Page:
- How will public health be threatened?
- What will the future look like for the next generation?
- What do we need to start doing now to ensure survival for our children and grandchildren
We spread the word about ADAPTATION via:
- Social media
- Public speaking
- Classroom sessions with school kids
- Television appearances about our work (NBC, PBS)
- World Penguin Day (April 25) events
- The award-winning The Penguin Counters documentary
How Oceanites Impacts the Antarctic Treaty SystemFor science-based conservation, we have made notable, long-lasting contributions to the Antarctic Treaty, which intends to conserve the Antarctic forever. Since 1994, Oceanites has been monitoring and analyzing penguin and seabird population changes across the vast Antarctic Peninsula – where it's warming faster than anywhere else on Earth except the Arctic. Uniquely:
- We are the world’s only nonprofit, publicly supported Antarctic research program.
- We are the only project monitoring the entire Antarctic Peninsula region.
- We maintain the only Antarctic continent-wide penguin database used by all Antarctic researchers (MAPPPD).
- We publish annual State of Antarctic Penguins reports.
- We published the 1st Antarctic Travelers’ Code.
- We have published numerous, seminal scientific papers about changing penguin populations in the vastly warmed Antarctic Peninsula.
- We contribute annual reports to the Treaty’s Committee on Environmental Protection.
- We are invited, international observers at the Antarctic fishing meetings known as CCAMLR.
- We continue to assist krill fishers in adopting a no-fishing buffer zone near penguin colonies.
We Need Your Help
Help us continue to educate the world based on science and how penguins have been adapting for 40-60 million years.
Invest in our penguins. Please donate now. Oceanites, Inc. is a tax-exempt nonprofit §501(c)(3) organization under US law; donations by US citizens are tax-deductible.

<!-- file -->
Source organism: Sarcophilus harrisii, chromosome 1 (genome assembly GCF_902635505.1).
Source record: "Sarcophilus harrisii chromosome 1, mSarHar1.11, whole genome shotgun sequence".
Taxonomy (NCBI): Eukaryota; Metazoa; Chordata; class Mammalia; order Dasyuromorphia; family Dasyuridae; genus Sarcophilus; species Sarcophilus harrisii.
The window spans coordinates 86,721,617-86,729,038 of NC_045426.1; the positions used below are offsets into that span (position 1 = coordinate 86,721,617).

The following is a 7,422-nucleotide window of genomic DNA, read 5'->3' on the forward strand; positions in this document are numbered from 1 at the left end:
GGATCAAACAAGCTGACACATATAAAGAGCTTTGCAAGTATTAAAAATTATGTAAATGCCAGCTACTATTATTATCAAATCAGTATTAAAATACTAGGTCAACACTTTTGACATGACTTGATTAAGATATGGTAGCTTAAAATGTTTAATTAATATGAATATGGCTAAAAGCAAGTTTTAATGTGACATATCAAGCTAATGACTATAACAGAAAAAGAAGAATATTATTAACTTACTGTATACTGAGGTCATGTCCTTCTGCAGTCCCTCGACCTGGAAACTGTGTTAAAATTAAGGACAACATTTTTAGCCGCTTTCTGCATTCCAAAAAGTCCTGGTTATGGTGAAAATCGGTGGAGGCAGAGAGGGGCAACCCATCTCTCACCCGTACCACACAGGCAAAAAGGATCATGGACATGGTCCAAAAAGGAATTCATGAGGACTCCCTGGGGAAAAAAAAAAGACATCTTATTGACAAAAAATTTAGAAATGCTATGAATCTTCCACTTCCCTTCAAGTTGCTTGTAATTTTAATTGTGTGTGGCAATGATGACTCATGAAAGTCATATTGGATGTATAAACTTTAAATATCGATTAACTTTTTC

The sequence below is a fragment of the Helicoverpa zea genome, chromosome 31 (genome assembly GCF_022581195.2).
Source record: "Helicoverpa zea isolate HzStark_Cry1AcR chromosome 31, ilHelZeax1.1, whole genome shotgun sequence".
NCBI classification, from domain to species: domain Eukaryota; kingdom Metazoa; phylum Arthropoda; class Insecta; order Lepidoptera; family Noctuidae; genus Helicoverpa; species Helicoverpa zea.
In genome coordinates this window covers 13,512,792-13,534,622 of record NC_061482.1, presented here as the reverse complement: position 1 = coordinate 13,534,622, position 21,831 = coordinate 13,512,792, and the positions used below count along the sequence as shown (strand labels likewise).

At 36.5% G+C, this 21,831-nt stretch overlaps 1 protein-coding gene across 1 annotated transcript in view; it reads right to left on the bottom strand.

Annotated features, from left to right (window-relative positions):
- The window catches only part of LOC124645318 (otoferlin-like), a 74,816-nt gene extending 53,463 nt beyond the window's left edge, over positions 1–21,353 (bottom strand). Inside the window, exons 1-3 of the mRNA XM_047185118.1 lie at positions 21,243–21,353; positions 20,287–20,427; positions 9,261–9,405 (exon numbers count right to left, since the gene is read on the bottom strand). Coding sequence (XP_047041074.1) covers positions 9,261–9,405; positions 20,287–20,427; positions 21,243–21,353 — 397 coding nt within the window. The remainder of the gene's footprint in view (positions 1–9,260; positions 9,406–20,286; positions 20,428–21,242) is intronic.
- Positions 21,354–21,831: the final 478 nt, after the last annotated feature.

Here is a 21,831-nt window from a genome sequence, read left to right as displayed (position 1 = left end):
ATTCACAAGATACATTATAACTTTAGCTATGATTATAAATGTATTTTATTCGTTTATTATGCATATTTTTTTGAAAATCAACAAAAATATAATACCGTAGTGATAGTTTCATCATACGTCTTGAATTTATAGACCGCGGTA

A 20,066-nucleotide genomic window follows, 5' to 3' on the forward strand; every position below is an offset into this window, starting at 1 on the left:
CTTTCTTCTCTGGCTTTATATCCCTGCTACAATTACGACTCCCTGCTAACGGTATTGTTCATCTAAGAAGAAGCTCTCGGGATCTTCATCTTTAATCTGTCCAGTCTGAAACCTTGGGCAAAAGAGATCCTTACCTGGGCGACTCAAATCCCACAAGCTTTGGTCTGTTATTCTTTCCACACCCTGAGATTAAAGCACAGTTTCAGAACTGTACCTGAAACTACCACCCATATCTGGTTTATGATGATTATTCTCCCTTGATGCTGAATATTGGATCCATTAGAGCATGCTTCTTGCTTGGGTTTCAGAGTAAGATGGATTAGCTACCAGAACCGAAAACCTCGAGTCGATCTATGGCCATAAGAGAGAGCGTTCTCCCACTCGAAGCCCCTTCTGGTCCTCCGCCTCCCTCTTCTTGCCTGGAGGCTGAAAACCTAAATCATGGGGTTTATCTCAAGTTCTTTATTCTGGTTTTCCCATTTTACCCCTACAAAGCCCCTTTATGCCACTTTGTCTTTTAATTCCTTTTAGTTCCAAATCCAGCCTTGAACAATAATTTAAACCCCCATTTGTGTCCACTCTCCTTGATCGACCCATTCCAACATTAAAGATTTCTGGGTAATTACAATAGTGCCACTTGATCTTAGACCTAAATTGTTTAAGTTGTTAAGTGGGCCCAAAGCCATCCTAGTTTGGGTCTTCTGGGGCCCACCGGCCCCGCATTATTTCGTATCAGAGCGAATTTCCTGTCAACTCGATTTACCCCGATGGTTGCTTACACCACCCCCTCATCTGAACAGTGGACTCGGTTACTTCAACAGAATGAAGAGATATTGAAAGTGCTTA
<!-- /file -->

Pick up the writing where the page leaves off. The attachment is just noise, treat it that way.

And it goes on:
Help us promote a better future for our kids and grandkids.
Because climate change is here!
Flattening the COVID-19 curve is formidable, unnerving, dispiriting, taking forever — and just a harrowing prelude to the post-pandemic “climate curve” we’ll face when our lives begin anew. I know because I work at climate’s cutting edge. We’re in for another lengthy fight that’s straight uphill, but I have hope. Let me explain. The Antarctic […][read more]
Oceanites is honored to be included in this article about 7 Crucial Organizations That Study & Protect The Ocean. This is a great article and we hope you enjoy it. The article mentions how Oceanites utilizes “the power of science, policy, and education programs to monitor and assess penguins, the Southern Ocean ecosystem, and the […][read more]
British State Department recognizes the work of Oceanites in Antarctica. Read the full article here.[read more]
The 25th anniversary season of the Antarctic Site Inventory was successful and is now history. We are busy toting up our counts with data ultimately to be logged into our continent-wide MAPPPD database. We continue to be the only project monitoring penguin populations throughout the Antarctic Peninsula and many thanks to all our counters for […][read more]